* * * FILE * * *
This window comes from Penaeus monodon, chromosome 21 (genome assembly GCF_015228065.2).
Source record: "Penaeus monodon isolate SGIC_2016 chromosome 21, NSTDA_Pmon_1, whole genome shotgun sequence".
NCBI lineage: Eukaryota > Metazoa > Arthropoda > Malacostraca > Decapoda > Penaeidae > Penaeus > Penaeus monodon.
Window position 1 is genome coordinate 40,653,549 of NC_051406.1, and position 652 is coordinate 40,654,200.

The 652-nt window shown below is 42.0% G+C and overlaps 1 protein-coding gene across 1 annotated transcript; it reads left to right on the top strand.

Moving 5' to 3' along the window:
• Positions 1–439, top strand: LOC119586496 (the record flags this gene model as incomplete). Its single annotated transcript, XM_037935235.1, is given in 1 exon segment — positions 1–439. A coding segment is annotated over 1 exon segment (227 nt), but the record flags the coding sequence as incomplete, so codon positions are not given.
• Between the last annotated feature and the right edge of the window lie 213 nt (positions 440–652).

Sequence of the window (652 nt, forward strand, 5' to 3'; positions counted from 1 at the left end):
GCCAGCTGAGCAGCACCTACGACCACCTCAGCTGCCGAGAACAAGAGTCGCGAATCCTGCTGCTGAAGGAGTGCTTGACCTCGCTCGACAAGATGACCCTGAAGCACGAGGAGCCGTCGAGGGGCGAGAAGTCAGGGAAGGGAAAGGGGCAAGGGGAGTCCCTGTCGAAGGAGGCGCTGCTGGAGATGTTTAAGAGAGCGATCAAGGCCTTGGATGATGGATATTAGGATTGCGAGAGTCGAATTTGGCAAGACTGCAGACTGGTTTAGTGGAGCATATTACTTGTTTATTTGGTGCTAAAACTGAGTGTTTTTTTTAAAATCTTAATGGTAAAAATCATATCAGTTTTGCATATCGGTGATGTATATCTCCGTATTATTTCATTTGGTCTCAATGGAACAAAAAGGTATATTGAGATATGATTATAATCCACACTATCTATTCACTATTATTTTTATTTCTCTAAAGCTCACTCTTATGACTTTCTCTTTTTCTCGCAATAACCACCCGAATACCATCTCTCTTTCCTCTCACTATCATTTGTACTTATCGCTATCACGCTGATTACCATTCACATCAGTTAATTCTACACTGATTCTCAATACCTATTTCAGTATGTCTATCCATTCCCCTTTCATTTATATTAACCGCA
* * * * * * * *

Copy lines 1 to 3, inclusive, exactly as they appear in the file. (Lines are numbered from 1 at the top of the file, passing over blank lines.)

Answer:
This window comes from Penaeus monodon, chromosome 21 (genome assembly GCF_015228065.2).
Source record: "Penaeus monodon isolate SGIC_2016 chromosome 21, NSTDA_Pmon_1, whole genome shotgun sequence".
NCBI lineage: Eukaryota > Metazoa > Arthropoda > Malacostraca > Decapoda > Penaeidae > Penaeus > Penaeus monodon.